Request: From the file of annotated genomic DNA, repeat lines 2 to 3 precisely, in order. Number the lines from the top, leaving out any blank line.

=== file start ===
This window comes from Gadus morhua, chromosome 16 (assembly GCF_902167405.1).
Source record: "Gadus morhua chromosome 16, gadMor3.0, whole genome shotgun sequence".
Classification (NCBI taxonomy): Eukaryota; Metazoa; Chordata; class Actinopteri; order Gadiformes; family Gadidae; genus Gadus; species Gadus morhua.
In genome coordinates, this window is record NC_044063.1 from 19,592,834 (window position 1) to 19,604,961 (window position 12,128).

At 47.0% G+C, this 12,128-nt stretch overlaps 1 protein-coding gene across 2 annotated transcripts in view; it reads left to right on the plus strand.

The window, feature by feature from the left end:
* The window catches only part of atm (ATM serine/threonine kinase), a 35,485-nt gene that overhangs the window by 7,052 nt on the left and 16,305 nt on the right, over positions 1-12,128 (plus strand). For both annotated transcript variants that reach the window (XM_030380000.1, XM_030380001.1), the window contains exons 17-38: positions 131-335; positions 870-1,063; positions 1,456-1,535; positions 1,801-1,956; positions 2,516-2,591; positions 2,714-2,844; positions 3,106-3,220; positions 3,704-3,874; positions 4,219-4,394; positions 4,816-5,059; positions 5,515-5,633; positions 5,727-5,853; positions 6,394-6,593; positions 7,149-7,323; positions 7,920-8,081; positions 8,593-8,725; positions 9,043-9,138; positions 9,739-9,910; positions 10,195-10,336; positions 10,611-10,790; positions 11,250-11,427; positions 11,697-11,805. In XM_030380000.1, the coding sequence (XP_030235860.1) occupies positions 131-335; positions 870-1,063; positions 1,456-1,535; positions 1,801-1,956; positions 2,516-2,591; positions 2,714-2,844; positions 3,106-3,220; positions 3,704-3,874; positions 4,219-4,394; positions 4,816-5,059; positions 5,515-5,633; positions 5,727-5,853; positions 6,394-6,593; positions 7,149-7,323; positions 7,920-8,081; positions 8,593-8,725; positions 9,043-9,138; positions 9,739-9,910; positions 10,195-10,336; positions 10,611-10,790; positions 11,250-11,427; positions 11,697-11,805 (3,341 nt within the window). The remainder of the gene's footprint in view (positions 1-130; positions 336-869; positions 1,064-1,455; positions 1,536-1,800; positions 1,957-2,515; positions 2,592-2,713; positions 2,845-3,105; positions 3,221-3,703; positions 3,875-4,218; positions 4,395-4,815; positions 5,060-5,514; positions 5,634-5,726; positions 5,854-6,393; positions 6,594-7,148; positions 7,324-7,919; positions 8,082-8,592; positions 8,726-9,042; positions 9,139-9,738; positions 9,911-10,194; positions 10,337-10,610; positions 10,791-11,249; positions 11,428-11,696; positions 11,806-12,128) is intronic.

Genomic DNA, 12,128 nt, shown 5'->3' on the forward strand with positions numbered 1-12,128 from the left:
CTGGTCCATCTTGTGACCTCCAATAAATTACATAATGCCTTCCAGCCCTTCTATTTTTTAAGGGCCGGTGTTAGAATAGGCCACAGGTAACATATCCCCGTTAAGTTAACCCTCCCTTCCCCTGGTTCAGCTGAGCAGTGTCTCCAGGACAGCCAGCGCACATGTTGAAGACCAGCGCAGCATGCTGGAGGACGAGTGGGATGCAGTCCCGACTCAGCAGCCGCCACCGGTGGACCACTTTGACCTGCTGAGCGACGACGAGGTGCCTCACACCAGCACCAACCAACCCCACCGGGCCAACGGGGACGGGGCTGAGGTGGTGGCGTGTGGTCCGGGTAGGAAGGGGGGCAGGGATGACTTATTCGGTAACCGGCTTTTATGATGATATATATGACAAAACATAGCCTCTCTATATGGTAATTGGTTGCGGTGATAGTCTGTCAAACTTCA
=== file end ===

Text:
Source record: "Gadus morhua chromosome 16, gadMor3.0, whole genome shotgun sequence".
Classification (NCBI taxonomy): Eukaryota; Metazoa; Chordata; class Actinopteri; order Gadiformes; family Gadidae; genus Gadus; species Gadus morhua.